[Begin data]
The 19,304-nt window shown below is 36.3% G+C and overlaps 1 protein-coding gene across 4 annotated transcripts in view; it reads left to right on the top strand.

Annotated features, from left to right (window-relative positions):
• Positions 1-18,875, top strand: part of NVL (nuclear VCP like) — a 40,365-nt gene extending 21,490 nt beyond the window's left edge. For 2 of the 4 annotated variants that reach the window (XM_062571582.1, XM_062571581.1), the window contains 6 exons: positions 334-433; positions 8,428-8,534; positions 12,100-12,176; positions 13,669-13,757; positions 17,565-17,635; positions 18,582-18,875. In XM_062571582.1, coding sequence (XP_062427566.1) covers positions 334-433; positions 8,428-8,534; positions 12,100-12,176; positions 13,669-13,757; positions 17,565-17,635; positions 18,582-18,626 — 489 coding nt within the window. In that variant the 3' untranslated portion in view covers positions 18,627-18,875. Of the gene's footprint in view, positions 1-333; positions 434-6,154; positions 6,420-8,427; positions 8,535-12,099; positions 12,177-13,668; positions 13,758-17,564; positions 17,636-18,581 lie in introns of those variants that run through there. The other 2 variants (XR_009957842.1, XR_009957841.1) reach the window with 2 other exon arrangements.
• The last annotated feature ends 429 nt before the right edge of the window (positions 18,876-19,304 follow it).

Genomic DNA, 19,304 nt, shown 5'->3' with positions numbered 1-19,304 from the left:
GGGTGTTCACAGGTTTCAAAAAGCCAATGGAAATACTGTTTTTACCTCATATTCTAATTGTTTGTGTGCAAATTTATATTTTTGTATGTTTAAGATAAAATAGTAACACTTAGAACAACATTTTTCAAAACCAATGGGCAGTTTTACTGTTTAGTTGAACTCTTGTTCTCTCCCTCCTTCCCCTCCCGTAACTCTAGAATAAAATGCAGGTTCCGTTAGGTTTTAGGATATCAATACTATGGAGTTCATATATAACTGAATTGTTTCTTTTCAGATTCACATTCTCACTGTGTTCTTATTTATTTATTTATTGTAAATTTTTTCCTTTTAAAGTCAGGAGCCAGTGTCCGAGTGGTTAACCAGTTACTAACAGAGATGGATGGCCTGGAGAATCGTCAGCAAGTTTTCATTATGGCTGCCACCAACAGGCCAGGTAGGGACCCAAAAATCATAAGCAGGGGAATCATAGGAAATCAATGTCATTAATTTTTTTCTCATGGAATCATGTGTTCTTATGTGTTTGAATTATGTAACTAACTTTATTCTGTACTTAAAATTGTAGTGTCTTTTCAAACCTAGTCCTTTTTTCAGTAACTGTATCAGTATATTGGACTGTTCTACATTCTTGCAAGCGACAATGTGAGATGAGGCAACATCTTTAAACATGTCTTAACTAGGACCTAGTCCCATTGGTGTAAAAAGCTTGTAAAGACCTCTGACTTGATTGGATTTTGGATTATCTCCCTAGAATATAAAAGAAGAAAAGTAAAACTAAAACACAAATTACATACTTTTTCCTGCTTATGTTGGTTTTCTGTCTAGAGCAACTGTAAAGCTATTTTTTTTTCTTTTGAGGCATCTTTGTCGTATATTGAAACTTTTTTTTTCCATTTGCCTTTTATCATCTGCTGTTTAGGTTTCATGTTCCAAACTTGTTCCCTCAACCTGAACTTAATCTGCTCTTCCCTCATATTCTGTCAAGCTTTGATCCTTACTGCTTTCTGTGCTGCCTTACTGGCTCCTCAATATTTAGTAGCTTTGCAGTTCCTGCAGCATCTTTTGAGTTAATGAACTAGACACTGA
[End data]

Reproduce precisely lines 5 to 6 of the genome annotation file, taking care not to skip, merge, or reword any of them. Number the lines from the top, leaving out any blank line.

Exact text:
Genomic DNA, 19,304 nt, shown 5'->3' with positions numbered 1-19,304 from the left:
GGGTGTTCACAGGTTTCAAAAAGCCAATGGAAATACTGTTTTTACCTCATATTCTAATTGTTTGTGTGCAAATTTATATTTTTGTATGTTTAAGATAAAATAGTAACACTTAGAACAACATTTTTCAAAACCAATGGGCAGTTTTACTGTTTAGTTGAACTCTTGTTCTCTCCCTCCTTCCCCTCCCGTAACTCTAGAATAAAATGCAGGTTCCGTTAGGTTTTAGGATATCAATACTATGGAGTTCATATATAACTGAATTGTTTCTTTTCAGATTCACATTCTCACTGTGTTCTTATTTATTTATTTATTGTAAATTTTTTCCTTTTAAAGTCAGGAGCCAGTGTCCGAGTGGTTAACCAGTTACTAACAGAGATGGATGGCCTGGAGAATCGTCAGCAAGTTTTCATTATGGCTGCCACCAACAGGCCAGGTAGGGACCCAAAAATCATAAGCAGGGGAATCATAGGAAATCAATGTCATTAATTTTTTTCTCATGGAATCATGTGTTCTTATGTGTTTGAATTATGTAACTAACTTTATTCTGTACTTAAAATTGTAGTGTCTTTTCAAACCTAGTCCTTTTTTCAGTAACTGTATCAGTATATTGGACTGTTCTACATTCTTGCAAGCGACAATGTGAGATGAGGCAACATCTTTAAACATGTCTTAACTAGGACCTAGTCCCATTGGTGTAAAAAGCTTGTAAAGACCTCTGACTTGATTGGATTTTGGATTATCTCCCTAGAATATAAAAGAAGAAAAGTAAAACTAAAACACAAATTACATACTTTTTCCTGCTTATGTTGGTTTTCTGTCTAGAGCAACTGTAAAGCTATTTTTTTTTCTTTTGAGGCATCTTTGTCGTATATTGAAACTTTTTTTTTCCATTTGCCTTTTATCATCTGCTGTTTAGGTTTCATGTTCCAAACTTGTTCCCTCAACCTGAACTTAATCTGCTCTTCCCTCATATTCTGTCAAGCTTTGATCCTTACTGCTTTCTGTGCTGCCTTACTGGCTCCTCAATATTTAGTAGCTTTGCAGTTCCTGCAGCATCTTTTGAGTTAATGAACTAGACACTGA